Capital of the Orkney archipelago, Kirkwall, which means “church bay”, is an ideal stopover before continuing on to the Northern Isles. Sheltered in a wide bay, the lively town welcomes the visitor with its charming paved alleyways edged by old houses and craft shops. Tankerness House, the oldest homestead in the town, is a must-see landmark. But the true architectural treasure of the aptly named Kirkwall is none other than its remarkable red and gold stone cathedral. And because whisky is inseparable from Scotland’s identity, stop at the Highland Park Distillery for a highly instructive visit.

Kirkwall, Scotland

During your day at sea, make the most of the many services and activities on board. Treat yourself to a moment of relaxation in the spa or stay in shape in the fitness centre. Depending on the season, let yourself be tempted by the swimming pool or a spot of sunbathing. This day without a port of call will also be an opportunity to enjoy the conferences or shows proposed on board, to do some shopping in the boutique or to meet the PONANT photographers in their dedicated space. As for lovers of the open sea, they will be able to visit the ship’s upper deck to admire the spectacle of the waves and perhaps be lucky enough to observe marine species. A truly enchanted interlude, combining comfort, rest and entertainment.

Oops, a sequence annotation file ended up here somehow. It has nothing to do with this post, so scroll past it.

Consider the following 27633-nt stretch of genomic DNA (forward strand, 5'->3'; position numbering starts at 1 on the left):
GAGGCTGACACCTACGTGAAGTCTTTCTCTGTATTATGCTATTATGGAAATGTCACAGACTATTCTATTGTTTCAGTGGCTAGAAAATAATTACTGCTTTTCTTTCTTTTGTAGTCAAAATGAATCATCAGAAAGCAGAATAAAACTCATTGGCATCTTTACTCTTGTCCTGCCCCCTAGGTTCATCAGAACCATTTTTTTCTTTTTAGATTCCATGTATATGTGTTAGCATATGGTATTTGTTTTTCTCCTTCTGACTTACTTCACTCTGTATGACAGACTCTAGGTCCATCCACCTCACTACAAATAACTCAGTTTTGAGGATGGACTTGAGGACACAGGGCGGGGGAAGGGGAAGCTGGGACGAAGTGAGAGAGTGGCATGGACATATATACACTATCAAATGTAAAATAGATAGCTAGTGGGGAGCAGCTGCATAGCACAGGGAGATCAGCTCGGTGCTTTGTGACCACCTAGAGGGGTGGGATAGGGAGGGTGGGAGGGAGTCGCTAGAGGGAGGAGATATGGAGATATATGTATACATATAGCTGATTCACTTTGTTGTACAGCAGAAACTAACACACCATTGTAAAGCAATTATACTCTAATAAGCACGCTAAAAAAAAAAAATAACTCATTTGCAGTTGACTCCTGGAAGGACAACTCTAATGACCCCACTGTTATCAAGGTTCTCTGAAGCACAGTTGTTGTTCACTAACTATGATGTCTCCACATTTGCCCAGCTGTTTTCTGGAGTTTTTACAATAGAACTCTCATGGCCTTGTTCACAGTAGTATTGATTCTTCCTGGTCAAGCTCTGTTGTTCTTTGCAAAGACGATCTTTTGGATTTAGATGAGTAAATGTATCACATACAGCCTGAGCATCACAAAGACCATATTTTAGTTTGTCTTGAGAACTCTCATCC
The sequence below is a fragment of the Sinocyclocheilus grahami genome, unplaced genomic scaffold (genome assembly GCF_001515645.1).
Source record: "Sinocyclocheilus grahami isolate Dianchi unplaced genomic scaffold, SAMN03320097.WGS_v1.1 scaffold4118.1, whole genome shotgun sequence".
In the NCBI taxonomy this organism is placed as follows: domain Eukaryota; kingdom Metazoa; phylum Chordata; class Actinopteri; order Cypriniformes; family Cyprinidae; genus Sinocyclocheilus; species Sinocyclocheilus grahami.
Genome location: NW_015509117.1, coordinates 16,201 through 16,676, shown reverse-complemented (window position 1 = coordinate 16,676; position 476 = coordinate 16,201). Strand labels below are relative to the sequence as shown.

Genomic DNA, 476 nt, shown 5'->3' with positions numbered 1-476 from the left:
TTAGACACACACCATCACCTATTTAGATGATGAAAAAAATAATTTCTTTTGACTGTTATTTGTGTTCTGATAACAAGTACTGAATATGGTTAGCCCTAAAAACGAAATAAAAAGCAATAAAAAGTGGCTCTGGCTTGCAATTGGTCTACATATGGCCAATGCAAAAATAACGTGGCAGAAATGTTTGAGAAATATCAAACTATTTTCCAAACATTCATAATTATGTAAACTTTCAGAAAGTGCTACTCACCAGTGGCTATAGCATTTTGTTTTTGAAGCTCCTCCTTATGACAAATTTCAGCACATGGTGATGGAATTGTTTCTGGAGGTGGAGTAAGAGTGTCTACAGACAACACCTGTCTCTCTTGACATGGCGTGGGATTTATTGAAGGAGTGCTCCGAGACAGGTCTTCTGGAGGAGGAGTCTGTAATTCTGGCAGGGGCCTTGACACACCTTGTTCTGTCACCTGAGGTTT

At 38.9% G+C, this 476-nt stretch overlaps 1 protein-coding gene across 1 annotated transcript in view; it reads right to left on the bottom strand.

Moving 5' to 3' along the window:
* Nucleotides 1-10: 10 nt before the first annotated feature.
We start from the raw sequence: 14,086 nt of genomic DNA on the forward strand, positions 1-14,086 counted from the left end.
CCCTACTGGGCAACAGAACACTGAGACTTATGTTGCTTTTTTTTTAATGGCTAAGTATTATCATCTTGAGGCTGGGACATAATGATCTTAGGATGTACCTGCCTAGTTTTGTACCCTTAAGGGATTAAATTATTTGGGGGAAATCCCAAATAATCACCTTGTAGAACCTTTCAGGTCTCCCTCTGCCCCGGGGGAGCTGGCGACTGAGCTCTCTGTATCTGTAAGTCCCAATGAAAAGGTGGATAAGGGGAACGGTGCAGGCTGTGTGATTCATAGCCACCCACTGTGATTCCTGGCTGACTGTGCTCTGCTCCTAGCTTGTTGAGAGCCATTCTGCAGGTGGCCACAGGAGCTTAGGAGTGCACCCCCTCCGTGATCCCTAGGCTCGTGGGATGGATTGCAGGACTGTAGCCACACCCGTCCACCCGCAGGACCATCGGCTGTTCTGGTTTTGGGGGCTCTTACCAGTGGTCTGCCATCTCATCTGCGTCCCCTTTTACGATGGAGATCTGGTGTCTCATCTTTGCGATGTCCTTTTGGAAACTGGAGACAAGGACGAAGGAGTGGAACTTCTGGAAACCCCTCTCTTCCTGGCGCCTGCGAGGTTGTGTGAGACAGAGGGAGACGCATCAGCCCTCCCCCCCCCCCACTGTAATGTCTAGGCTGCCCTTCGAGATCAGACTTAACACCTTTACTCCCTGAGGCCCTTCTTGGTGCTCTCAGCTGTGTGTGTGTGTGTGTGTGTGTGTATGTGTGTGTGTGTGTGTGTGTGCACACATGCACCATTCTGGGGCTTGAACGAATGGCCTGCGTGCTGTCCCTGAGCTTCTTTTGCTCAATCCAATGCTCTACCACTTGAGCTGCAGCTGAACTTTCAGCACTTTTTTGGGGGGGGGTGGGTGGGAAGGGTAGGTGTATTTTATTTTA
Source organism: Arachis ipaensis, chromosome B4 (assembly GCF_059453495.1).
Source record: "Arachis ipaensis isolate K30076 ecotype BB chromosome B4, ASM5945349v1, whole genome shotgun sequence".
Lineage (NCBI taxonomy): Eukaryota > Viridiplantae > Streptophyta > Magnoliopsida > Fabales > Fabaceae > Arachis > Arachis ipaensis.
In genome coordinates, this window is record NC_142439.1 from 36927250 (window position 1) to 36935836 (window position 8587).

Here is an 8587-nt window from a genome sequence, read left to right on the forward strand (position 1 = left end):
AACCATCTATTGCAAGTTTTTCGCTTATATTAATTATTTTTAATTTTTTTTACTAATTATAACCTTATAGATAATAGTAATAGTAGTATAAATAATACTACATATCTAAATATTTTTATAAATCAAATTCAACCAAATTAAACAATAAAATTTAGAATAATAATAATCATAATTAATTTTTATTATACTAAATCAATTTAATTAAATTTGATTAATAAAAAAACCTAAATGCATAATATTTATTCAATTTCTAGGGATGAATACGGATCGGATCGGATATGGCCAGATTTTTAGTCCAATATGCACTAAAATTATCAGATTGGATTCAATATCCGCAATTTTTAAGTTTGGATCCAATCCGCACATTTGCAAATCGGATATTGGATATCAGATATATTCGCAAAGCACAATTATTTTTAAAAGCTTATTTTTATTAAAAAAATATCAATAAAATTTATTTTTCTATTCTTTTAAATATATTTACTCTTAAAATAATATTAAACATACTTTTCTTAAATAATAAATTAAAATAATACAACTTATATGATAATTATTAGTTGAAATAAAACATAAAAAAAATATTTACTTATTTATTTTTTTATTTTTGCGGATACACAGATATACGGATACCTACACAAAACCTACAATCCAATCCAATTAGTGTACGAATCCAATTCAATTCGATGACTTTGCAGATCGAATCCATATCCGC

At Sea